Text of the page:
Is it OK to Run Every Day?

Jason Fitzgerald
by Jason Fitzgerald
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Is it OK to Run Every Day?

In the United States, the current longest running streak for an individual runner is more than 50 years. That’s running at least 1 mile every day (365 days a year) for more than 50 years — which adds up to more than 18,000 consecutive days of running … and counting. For most of us, that time frame is unimaginable. Running at least a mile every day for that duration takes an incredible amount of commitment — and a little bit of luck.

Whether you’re a long-time runner or just getting started, you may have wondered if running every day is beneficial. Is it better to take a day off each week? Or will you gain more from an everyday commitment? There is no single answer that’s right for everyone. The exact answer depends on your goals, training schedule and the intensity of your love for the sport.

If you’re looking to start a running streak, you’ll need to commit to at least a mile every day. For most of us, the answer to whether you should run every day is a little more complex. Runners get out the door with an endless variety of goals in mind, including weight loss, training for a race, maintaining fitness in the off-season or for mental and physical health benefits. No matter your reason, there are a number of factors to consider when it comes to running on a daily basis.


We all come to running for our own reasons, but maintaining or losing weight is a common source of motivation. Getting out the door every day can be a beneficial tool if burning calories and staying lean is your primary goal. If you’re a new runner, your body adapts and becomes more efficient over time, meaning you may find yourself burning fewer calories if you stick to the same length and intensity run every day.

Variety is the key to longevity in running since it’s such a repetitious sport. If you run every day, try to add variety in any number of ways, including the length and intensity of your run and the type of terrain (trail/road/treadmill, hilly versus flat, etc.). Adding even a small amount of strength training to your routine can also help you build muscle, stay lean and avoid running injuries.


When you’re training for a goal race of any distance, the intensity of your training increases as the season progresses. A complete training plan should vary both the length and speed of the running you do, becoming more race specific as you gain fitness. With higher intensity training, it can be mentally challenging for some runners to run every day. A recovery day can give both your mind and body a break.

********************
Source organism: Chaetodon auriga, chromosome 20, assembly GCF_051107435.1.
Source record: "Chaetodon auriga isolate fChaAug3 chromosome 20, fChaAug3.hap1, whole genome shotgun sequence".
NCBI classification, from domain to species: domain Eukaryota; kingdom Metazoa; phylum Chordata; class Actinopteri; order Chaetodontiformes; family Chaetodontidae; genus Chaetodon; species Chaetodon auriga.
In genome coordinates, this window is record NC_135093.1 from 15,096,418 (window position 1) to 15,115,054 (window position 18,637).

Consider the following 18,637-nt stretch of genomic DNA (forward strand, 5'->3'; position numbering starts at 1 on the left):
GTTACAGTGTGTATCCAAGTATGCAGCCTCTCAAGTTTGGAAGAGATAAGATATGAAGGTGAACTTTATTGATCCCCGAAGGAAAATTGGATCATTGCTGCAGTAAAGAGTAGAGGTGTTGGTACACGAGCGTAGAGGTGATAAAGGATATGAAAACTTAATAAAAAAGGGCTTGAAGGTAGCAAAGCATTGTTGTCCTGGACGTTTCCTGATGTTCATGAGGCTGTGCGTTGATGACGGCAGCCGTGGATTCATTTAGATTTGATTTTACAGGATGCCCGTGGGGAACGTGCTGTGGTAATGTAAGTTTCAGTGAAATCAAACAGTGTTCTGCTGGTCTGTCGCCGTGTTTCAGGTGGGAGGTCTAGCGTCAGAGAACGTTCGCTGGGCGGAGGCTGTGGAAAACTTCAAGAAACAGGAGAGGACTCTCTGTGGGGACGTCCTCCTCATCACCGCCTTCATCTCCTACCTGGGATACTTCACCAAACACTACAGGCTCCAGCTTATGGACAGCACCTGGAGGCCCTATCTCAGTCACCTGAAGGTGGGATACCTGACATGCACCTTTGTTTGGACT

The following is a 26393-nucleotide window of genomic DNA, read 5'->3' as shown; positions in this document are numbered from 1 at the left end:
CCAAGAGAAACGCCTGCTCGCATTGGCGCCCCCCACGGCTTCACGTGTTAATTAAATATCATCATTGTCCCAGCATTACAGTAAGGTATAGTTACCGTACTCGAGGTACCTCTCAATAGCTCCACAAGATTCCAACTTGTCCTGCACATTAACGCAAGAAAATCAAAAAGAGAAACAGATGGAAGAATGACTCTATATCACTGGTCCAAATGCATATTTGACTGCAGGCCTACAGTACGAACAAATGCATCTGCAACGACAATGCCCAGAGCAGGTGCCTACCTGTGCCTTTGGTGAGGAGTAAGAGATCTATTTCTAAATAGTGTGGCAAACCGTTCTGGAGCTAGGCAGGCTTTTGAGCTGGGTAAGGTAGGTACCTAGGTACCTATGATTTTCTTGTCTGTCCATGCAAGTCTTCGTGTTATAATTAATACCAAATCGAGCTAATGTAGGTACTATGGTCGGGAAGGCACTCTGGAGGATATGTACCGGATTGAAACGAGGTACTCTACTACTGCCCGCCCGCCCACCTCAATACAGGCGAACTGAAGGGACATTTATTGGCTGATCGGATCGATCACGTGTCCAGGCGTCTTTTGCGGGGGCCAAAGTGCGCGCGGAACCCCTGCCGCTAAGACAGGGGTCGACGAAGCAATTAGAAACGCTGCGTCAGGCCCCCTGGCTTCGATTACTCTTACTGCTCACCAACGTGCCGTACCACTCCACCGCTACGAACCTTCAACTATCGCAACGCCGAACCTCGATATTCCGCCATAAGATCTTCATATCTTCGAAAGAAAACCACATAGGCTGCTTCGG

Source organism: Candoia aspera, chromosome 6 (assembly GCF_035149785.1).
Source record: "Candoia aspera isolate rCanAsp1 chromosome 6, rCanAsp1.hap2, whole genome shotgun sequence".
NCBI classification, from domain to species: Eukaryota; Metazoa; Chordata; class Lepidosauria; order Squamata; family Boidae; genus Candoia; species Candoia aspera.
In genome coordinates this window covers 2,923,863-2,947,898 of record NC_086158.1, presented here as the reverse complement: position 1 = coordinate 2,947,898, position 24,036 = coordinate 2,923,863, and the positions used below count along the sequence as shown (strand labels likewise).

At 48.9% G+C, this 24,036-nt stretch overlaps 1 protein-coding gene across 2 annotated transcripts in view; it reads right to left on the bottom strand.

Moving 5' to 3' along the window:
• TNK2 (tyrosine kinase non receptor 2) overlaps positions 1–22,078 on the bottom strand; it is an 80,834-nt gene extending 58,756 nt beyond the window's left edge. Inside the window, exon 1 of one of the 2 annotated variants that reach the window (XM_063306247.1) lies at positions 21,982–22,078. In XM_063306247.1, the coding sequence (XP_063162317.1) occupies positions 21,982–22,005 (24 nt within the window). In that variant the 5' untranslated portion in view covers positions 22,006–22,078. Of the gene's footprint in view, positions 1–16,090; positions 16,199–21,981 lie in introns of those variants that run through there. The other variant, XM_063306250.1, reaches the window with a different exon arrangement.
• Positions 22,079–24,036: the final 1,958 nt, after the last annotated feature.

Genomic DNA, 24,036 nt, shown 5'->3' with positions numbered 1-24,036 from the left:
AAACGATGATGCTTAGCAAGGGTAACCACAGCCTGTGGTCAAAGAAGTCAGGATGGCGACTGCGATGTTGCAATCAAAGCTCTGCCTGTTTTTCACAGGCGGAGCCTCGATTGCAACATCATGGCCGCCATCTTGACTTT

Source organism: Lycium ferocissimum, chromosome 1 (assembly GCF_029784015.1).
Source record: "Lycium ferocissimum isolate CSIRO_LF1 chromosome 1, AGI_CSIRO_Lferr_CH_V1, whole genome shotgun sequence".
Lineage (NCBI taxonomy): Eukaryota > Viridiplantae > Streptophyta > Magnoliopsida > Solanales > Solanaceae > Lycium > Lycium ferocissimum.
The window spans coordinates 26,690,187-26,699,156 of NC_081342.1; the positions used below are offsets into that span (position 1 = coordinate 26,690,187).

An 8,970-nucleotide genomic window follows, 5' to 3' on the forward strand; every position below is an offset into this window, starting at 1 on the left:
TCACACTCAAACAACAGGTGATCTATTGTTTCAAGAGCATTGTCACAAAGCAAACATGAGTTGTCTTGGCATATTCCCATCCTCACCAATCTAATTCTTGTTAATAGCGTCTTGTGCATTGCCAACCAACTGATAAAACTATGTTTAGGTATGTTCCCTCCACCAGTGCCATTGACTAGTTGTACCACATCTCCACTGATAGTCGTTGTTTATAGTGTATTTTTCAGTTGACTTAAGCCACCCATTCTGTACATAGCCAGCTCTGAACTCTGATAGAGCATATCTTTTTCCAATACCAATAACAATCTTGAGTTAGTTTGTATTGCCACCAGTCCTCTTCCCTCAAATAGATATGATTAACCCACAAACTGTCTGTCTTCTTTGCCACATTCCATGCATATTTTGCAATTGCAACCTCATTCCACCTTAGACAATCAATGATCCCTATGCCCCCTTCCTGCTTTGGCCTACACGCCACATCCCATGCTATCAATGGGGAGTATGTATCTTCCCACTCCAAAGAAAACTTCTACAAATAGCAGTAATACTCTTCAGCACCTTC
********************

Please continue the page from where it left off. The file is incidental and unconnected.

If you enjoy running daily and don’t feel burnt out from your schedule, make sure to incorporate recovery runs. For competitive athletes, a short, easy effort can act as a recovery tool in place of a rest day. A rule of thumb: You should almost always finish a run feeling better than when you started, especially when it’s a recovery effort. If these types of runs become too draining or leave you feeling more fatigued, it’s probably time to take some days off.


If you’re a runner who has both short- and long-term racing goals, you’ll likely find yourself with stretches of time after an important race where you want to get out the door without the volume and intensity of race training. Ironically, it may be easier for some athletes to run daily in the off-season than during intense stretches of training.

When there is reduced pressure for workouts and long runs, you may find it enjoyable to get out for fun, easy efforts on a daily basis. An added bonus will be maintaining your baseline fitness, so you aren’t starting from scratch when you ramp up for your next race. Now is also a great time to add more complementary work like yoga and strength training to keep you strong and healthy when you return to more intensive training.


Along with other forms of vigorous exercise, running has been shown to be beneficial in improving mental health and reducing stress. While the physical benefits are better understood, running can be an important outlet for individuals who struggle with anxiety, depression or just the stress of everyday life.

If running is your time for stress reduction, there is no harm in getting out the door every day. Just 30 minutes of activity may be plenty if this is the primary goal. Committing to a streak provides an additional source of motivation for some runners, but it’s certainly not a necessity. As long as running continues to be a source of positive energy and doesn’t evolve into a nagging, overwhelming commitment, feel free to enjoy your time outdoors and stick with the daily run.


Whether you run three days a week or seven, cross-training and strength training is always beneficial to support athleticism, mobility and prevent injuries. A consistent commitment to a well-rounded routine helps you stay healthy. Find the balance in training that works best for you mentally and physically so you can enjoy the sport for years to come.

Safety first! While exercising outdoors, be sure to follow your state and local guidelines for maintaining social distance and/or wearing masks.

About the Author

Jason Fitzgerald
Jason Fitzgerald

Jason is the founder of Strength Running, a USA Track & Field certified running coach and 2017’s Men’s Running’s Influencer of the Year. Learn more about how he can help you run faster.


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